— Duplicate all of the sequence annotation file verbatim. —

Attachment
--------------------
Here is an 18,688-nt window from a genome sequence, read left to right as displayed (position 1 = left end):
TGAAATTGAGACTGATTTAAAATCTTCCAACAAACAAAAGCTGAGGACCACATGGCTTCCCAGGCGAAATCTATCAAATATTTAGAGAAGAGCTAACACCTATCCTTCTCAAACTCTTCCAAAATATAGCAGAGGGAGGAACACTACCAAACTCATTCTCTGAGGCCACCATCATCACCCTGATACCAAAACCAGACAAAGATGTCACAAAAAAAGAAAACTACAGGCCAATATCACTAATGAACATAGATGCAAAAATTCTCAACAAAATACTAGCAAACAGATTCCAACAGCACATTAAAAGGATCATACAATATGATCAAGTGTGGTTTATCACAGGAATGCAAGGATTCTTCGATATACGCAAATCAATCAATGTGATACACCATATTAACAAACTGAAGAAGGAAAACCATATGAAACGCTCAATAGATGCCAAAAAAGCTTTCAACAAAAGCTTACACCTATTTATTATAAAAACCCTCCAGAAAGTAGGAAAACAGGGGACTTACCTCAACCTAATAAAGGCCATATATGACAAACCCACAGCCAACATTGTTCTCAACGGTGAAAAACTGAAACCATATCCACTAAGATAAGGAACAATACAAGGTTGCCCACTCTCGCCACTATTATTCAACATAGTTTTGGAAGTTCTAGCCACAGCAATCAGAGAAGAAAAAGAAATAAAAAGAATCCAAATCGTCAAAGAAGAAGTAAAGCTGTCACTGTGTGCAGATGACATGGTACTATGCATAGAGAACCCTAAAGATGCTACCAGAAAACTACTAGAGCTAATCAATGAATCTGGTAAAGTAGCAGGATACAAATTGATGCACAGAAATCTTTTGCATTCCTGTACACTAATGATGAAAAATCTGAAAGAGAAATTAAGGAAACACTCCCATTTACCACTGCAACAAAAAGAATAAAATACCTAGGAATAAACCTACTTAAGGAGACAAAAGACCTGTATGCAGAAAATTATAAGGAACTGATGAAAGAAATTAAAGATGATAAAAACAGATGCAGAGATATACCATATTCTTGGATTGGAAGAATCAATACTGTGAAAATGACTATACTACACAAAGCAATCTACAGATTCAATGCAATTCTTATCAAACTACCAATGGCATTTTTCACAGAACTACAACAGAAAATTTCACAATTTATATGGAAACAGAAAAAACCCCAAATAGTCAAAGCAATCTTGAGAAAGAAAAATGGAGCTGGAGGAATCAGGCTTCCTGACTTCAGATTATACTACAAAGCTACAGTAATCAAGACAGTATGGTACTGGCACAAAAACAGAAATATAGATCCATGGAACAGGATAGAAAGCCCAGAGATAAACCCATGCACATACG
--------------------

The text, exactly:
Here is an 18,688-nt window from a genome sequence, read left to right as displayed (position 1 = left end):
TGAAATTGAGACTGATTTAAAATCTTCCAACAAACAAAAGCTGAGGACCACATGGCTTCCCAGGCGAAATCTATCAAATATTTAGAGAAGAGCTAACACCTATCCTTCTCAAACTCTTCCAAAATATAGCAGAGGGAGGAACACTACCAAACTCATTCTCTGAGGCCACCATCATCACCCTGATACCAAAACCAGACAAAGATGTCACAAAAAAAGAAAACTACAGGCCAATATCACTAATGAACATAGATGCAAAAATTCTCAACAAAATACTAGCAAACAGATTCCAACAGCACATTAAAAGGATCATACAATATGATCAAGTGTGGTTTATCACAGGAATGCAAGGATTCTTCGATATACGCAAATCAATCAATGTGATACACCATATTAACAAACTGAAGAAGGAAAACCATATGAAACGCTCAATAGATGCCAAAAAAGCTTTCAACAAAAGCTTACACCTATTTATTATAAAAACCCTCCAGAAAGTAGGAAAACAGGGGACTTACCTCAACCTAATAAAGGCCATATATGACAAACCCACAGCCAACATTGTTCTCAACGGTGAAAAACTGAAACCATATCCACTAAGATAAGGAACAATACAAGGTTGCCCACTCTCGCCACTATTATTCAACATAGTTTTGGAAGTTCTAGCCACAGCAATCAGAGAAGAAAAAGAAATAAAAAGAATCCAAATCGTCAAAGAAGAAGTAAAGCTGTCACTGTGTGCAGATGACATGGTACTATGCATAGAGAACCCTAAAGATGCTACCAGAAAACTACTAGAGCTAATCAATGAATCTGGTAAAGTAGCAGGATACAAATTGATGCACAGAAATCTTTTGCATTCCTGTACACTAATGATGAAAAATCTGAAAGAGAAATTAAGGAAACACTCCCATTTACCACTGCAACAAAAAGAATAAAATACCTAGGAATAAACCTACTTAAGGAGACAAAAGACCTGTATGCAGAAAATTATAAGGAACTGATGAAAGAAATTAAAGATGATAAAAACAGATGCAGAGATATACCATATTCTTGGATTGGAAGAATCAATACTGTGAAAATGACTATACTACACAAAGCAATCTACAGATTCAATGCAATTCTTATCAAACTACCAATGGCATTTTTCACAGAACTACAACAGAAAATTTCACAATTTATATGGAAACAGAAAAAACCCCAAATAGTCAAAGCAATCTTGAGAAAGAAAAATGGAGCTGGAGGAATCAGGCTTCCTGACTTCAGATTATACTACAAAGCTACAGTAATCAAGACAGTATGGTACTGGCACAAAAACAGAAATATAGATCCATGGAACAGGATAGAAAGCCCAGAGATAAACCCATGCACATACG